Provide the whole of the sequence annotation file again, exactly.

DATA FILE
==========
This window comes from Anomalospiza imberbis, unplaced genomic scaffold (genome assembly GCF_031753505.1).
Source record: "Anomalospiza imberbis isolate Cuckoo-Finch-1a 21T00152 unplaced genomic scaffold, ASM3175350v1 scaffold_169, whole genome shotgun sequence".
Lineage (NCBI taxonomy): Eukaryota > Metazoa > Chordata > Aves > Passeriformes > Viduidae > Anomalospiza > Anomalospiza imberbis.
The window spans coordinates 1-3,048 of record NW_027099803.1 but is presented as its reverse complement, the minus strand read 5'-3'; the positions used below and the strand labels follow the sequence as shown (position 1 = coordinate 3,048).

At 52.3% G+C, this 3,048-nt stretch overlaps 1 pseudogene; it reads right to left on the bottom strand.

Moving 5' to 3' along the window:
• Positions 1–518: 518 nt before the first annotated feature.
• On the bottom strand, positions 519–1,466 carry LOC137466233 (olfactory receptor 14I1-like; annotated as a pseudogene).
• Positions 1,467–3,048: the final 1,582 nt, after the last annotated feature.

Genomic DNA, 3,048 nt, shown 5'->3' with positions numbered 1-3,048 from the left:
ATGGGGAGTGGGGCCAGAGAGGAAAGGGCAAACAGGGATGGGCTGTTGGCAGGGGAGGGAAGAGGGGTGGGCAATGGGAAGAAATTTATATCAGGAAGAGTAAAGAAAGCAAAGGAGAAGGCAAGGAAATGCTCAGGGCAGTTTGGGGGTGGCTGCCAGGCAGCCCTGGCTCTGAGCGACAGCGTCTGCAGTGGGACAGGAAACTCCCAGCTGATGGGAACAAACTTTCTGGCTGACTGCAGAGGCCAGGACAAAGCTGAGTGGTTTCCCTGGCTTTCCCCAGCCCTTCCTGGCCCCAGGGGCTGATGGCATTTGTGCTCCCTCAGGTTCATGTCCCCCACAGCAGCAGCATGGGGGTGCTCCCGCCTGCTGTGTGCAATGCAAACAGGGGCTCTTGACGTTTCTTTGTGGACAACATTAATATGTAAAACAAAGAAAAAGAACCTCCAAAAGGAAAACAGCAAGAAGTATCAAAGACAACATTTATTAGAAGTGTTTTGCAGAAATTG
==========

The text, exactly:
This window comes from Anomalospiza imberbis, unplaced genomic scaffold (genome assembly GCF_031753505.1).
Source record: "Anomalospiza imberbis isolate Cuckoo-Finch-1a 21T00152 unplaced genomic scaffold, ASM3175350v1 scaffold_169, whole genome shotgun sequence".
Lineage (NCBI taxonomy): Eukaryota > Metazoa > Chordata > Aves > Passeriformes > Viduidae > Anomalospiza > Anomalospiza imberbis.
The window spans coordinates 1-3,048 of record NW_027099803.1 but is presented as its reverse complement, the minus strand read 5'-3'; the positions used below and the strand labels follow the sequence as shown (position 1 = coordinate 3,048).

At 52.3% G+C, this 3,048-nt stretch overlaps 1 pseudogene; it reads right to left on the bottom strand.

Moving 5' to 3' along the window:
• Positions 1–518: 518 nt before the first annotated feature.
• On the bottom strand, positions 519–1,466 carry LOC137466233 (olfactory receptor 14I1-like; annotated as a pseudogene).
• Positions 1,467–3,048: the final 1,582 nt, after the last annotated feature.

Genomic DNA, 3,048 nt, shown 5'->3' with positions numbered 1-3,048 from the left:
ATGGGGAGTGGGGCCAGAGAGGAAAGGGCAAACAGGGATGGGCTGTTGGCAGGGGAGGGAAGAGGGGTGGGCAATGGGAAGAAATTTATATCAGGAAGAGTAAAGAAAGCAAAGGAGAAGGCAAGGAAATGCTCAGGGCAGTTTGGGGGTGGCTGCCAGGCAGCCCTGGCTCTGAGCGACAGCGTCTGCAGTGGGACAGGAAACTCCCAGCTGATGGGAACAAACTTTCTGGCTGACTGCAGAGGCCAGGACAAAGCTGAGTGGTTTCCCTGGCTTTCCCCAGCCCTTCCTGGCCCCAGGGGCTGATGGCATTTGTGCTCCCTCAGGTTCATGTCCCCCACAGCAGCAGCATGGGGGTGCTCCCGCCTGCTGTGTGCAATGCAAACAGGGGCTCTTGACGTTTCTTTGTGGACAACATTAATATGTAAAACAAAGAAAAAGAACCTCCAAAAGGAAAACAGCAAGAAGTATCAAAGACAACATTTATTAGAAGTGTTTTGCAGAAATTG